I love children’s art and the work at the hospice was especially meaningful because I knew how much my brother-in-law John had enjoyed art too.
Stopping By Woods
Through the Eyes of a Child
Oh To Be A Kid At the Fringe Festival
One of the first pieces of advice I always give the student teachers I mentor is that when their students enter the classroom they try to give each one a smile, a hello and make a comment or personal connection with them.
With my Advanced Composition class in Hong Kong
Now there is scientific evidence this is effective. A new study shows that when teachers routinely greet students and say their name, make eye contact, provide a high five, handshake or thumbs up and/or give a few words of encouragement it sets a more positive tone for the day, increases student engagement and reduces the amount of disruptive behavior. In an article by Youki Terada she notes the study showed that when students feel welcome in their classroom they put more energy and effort into learning.
With our waiter at a restaurant in Lisbon
I’m wondering if this would have implications in other areas. If I’m friendly and smile at a waiter in a restaurant will I get better service? If I smile at people at the gym and say good morning will it improve the quality of their workout? If I make a personal comment to someone in the church library when I volunteer there will it make them more likely to return for more books? If I say hello to the person beside me on the bus or in the bus shack will they have a better day? If I smile and greet people who serve me in businesses will they give me better service and feel better about their jobs?
Isn’t it great that everyone can easily smile and greet people in a friendly way and there is scientific evidence it will make a difference?
What is Your Body Saying?
What is the difference between indoctrination and teaching? Some recent posts by my friend and fellow blogger The Meanderer has me pondering that question particularly in the realm of religious education. I received a comprehensive religious education in church, at home, and in the private religious post secondary university where I was a student. Was I being indoctrinated or taught?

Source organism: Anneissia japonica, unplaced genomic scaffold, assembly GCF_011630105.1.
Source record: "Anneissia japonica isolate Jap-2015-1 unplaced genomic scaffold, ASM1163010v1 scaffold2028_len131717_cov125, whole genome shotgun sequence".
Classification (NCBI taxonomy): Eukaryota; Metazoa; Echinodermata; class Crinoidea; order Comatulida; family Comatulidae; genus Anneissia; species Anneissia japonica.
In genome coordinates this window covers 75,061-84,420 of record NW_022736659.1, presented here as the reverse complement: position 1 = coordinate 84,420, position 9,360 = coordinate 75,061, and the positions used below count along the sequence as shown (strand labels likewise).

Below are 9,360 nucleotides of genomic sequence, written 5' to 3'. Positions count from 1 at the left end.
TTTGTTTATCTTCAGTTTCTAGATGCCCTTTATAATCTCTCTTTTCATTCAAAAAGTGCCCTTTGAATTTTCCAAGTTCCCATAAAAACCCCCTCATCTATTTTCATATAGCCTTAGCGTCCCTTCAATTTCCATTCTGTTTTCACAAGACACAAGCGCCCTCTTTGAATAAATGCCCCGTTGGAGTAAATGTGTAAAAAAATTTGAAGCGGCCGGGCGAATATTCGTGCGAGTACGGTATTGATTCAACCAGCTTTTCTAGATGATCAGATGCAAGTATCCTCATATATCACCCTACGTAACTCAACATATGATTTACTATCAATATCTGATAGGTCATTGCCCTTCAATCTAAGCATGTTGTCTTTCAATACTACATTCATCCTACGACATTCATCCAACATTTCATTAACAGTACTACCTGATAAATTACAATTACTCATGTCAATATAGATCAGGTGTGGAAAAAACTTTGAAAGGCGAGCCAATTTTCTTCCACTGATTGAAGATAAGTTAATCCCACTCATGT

The church I attended as a child
It seems to me the key difference between indoctrination and teaching is that when you are teaching someone you are providing them with an opportunity to explore ideas, information, beliefs and knowledge and you are allowing them to ask questions, have different opinions, argue and come to their own conclusions. But when you are indoctrinating someone you are simply supplying them with the ideas, information, beliefs and knowledge in a didactic way and they are not allowed to question, or argue or demand evidence.
I think I had some experiences in my religious education that were a form of indoctrination, but generally in my home and church and in particular at the faith-based university I attended, we were taught and not indoctrinated. I also realize that others who had the same religious educational experiences I did might view them very differently in retrospect, even people in my own family.
My friend The Meanderer suggests that parents who provide for religious educational experiences for their children may be engaging in a form of abuse. I would contend that while indoctrination is abusive, teaching is not, and that religious teaching does in fact have the potential to be a positive influence in someone’s life.
Tolerating Other Christians
Is It Wrong to Die For Your Faith?
Not My Kind of God